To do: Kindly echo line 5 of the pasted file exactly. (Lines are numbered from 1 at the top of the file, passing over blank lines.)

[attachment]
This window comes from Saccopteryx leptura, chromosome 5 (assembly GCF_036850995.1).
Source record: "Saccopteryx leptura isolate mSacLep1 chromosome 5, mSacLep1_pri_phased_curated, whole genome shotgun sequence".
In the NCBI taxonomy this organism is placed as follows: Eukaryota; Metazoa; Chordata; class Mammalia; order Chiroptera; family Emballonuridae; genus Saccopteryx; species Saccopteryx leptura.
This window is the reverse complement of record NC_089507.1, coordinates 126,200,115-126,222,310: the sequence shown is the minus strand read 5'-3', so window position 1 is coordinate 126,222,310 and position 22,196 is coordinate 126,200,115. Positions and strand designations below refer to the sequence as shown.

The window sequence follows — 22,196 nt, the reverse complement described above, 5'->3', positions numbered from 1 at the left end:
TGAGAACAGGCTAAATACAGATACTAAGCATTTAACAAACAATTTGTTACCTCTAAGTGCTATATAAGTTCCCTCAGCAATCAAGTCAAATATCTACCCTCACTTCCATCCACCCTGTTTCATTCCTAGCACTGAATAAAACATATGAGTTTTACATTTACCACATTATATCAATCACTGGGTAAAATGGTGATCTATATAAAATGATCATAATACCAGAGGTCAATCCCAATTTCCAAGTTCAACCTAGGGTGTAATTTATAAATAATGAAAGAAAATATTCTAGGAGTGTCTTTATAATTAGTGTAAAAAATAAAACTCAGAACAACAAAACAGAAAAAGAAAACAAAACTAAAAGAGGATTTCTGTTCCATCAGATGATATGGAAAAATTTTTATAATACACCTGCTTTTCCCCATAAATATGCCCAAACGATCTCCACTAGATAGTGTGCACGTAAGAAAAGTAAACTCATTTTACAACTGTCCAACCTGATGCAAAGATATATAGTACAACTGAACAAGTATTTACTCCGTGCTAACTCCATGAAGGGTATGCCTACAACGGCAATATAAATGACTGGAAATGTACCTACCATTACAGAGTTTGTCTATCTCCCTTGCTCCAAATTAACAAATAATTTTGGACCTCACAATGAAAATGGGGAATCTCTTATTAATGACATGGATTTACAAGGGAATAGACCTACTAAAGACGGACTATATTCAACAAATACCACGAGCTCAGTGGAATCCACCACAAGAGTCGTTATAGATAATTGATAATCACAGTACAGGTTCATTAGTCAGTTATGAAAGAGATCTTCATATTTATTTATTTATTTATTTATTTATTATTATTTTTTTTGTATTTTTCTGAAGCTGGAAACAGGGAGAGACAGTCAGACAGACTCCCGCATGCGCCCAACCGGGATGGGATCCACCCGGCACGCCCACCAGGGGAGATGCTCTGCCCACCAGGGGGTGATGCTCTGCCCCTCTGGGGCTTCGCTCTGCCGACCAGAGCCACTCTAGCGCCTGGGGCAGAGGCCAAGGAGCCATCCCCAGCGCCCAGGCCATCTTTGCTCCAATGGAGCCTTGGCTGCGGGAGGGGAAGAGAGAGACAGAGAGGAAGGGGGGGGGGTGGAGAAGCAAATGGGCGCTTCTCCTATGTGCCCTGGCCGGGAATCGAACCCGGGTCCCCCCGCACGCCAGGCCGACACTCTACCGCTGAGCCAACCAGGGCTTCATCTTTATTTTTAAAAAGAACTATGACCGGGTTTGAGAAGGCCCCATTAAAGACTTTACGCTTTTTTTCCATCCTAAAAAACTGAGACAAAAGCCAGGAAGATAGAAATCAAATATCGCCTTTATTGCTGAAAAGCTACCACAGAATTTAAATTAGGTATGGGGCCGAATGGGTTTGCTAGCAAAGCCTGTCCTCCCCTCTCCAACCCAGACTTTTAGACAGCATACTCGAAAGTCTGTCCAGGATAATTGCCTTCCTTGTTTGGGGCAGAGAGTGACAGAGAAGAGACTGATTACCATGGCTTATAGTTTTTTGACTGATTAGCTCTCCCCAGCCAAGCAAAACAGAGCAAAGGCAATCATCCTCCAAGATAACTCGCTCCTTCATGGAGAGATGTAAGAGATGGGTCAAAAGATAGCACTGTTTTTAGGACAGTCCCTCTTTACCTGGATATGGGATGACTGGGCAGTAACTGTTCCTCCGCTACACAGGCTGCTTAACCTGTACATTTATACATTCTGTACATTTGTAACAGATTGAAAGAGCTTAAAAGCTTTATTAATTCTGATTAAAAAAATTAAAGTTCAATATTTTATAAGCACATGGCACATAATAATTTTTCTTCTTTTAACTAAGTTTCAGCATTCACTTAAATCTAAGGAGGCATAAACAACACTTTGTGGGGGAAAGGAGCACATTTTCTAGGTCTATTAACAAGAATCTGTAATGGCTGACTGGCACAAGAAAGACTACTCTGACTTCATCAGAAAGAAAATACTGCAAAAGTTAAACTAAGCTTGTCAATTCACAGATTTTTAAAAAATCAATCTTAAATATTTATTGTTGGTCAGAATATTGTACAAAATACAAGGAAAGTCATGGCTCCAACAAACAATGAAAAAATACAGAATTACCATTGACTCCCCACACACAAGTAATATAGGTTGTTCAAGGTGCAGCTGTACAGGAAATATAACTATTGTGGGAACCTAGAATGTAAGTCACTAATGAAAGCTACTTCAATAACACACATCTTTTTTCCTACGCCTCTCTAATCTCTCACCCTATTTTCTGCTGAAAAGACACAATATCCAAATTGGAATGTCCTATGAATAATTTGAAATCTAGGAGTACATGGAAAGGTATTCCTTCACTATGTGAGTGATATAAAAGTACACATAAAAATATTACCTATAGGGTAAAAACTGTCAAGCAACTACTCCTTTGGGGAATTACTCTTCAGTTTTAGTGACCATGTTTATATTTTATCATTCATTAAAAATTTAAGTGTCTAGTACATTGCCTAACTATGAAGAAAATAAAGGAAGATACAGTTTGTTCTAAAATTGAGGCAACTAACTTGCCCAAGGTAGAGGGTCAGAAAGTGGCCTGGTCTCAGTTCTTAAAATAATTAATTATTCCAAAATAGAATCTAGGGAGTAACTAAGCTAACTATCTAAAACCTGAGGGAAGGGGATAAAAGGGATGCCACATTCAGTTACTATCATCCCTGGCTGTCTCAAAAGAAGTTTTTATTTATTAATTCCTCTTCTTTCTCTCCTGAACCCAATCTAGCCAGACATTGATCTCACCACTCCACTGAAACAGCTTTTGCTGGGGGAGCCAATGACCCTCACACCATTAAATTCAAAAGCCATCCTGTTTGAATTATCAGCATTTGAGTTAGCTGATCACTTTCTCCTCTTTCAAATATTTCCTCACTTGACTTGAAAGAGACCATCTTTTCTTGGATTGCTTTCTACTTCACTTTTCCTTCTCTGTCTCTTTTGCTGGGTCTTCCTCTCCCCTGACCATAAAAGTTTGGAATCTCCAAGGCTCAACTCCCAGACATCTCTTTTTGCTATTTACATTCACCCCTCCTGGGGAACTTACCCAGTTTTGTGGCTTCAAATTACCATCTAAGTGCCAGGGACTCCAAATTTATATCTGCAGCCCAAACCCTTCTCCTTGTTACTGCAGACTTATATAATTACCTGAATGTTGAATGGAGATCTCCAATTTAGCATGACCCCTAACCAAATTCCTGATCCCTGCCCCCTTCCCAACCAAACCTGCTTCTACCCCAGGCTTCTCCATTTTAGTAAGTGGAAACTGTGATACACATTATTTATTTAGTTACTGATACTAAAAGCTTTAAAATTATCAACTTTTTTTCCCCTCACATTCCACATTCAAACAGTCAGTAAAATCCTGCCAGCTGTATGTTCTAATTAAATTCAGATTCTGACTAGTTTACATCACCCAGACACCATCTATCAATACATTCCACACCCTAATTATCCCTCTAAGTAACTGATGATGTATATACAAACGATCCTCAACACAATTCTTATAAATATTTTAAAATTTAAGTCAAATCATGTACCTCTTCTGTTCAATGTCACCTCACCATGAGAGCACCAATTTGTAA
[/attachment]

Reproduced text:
The window sequence follows — 22,196 nt, the reverse complement described above, 5'->3', positions numbered from 1 at the left end: